Normal maps are used by normal map Shaders to make low-polygon models look as if they contain more detail. Unity uses normal maps encoded as RGB images. You also have the option to generate a normal map from a grayscale height map image.
An alpha map is a texture that contains only alpha information. You can use an alpha map to apply varying levels of transparency to a material.
You can create an alpha map by creating a texture with information in the alpha channel, or by creating a grayscale texture and converting the grayscale values to alpha in Unity.
See the Alpha Source property in the Texture Importer for more information.
If you want to make a TerrainThe landscape in your scene. A Terrain GameObject adds a large flat plane to your scene and you can use the Terrain’s Inspector window to create a detailed landscape. More info
See in Glossary, you normally use your main Texture to show areas of terrain such as grass, rocks and sand. If your terrain is large, it may end up very blurry. Detail Textures hide this fact by fading in small details as your main Texture gets closer.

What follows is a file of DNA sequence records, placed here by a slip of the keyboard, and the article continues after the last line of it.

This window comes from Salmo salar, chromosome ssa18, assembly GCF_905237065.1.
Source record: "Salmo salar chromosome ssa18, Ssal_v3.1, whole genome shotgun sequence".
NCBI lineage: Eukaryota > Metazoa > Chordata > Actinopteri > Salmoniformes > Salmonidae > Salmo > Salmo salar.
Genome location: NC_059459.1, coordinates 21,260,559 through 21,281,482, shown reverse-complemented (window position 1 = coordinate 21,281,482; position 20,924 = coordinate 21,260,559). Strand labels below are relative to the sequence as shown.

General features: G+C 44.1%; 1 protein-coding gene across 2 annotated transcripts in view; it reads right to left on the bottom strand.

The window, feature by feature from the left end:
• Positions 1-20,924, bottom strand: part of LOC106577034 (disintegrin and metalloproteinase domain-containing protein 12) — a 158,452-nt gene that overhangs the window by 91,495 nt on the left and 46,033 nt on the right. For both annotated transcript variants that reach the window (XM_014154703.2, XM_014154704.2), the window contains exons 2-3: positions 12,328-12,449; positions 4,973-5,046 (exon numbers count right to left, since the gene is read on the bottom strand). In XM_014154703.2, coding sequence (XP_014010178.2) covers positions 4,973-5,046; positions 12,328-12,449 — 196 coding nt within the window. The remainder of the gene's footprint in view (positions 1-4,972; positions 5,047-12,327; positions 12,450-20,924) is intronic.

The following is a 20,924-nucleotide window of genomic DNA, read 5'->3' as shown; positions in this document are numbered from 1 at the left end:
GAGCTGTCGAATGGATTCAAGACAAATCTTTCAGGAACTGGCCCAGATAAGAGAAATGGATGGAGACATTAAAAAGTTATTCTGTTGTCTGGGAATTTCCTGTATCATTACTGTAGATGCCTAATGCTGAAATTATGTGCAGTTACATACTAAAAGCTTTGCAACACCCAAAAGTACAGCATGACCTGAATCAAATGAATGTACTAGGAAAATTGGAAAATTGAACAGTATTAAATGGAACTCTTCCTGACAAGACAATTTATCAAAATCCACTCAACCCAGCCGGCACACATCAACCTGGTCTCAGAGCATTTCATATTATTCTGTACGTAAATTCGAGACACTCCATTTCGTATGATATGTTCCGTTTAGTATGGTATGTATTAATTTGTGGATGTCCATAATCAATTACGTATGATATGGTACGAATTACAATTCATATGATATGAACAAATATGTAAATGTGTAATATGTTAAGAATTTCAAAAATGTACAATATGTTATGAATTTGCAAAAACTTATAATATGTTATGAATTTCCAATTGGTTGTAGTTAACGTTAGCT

When drawing Detail Textures, a neutral gray is invisible, white makes the main Texture twice as bright, and black makes the main Texture completely black.
See documentation on Secondary Maps (Detail Maps) for more information.
To use a Texture for reflection maps (for example, in Reflection ProbesA rendering component that captures a spherical view of its surroundings in all directions, rather like a camera. The captured image is then stored as a Cubemap that can be used by objects with reflective materials. More info
See in Glossary or a cubemapped Skybox, set the Texture Shape to Cube. See documentation on Cubemap Textures for more information.
Anisotropic filtering increases Texture quality when viewed from a grazing angle. This renderingThe process of drawing graphics to the screen (or to a render texture). By default, the main camera in Unity renders its view to the screen. More info
See in Glossary is resource-intensive on the graphics card. Increasing the level of Anisotropy is usually a good idea for ground and floor Textures. Use Quality settings to force anisotropic filtering for all Textures or disable it completely.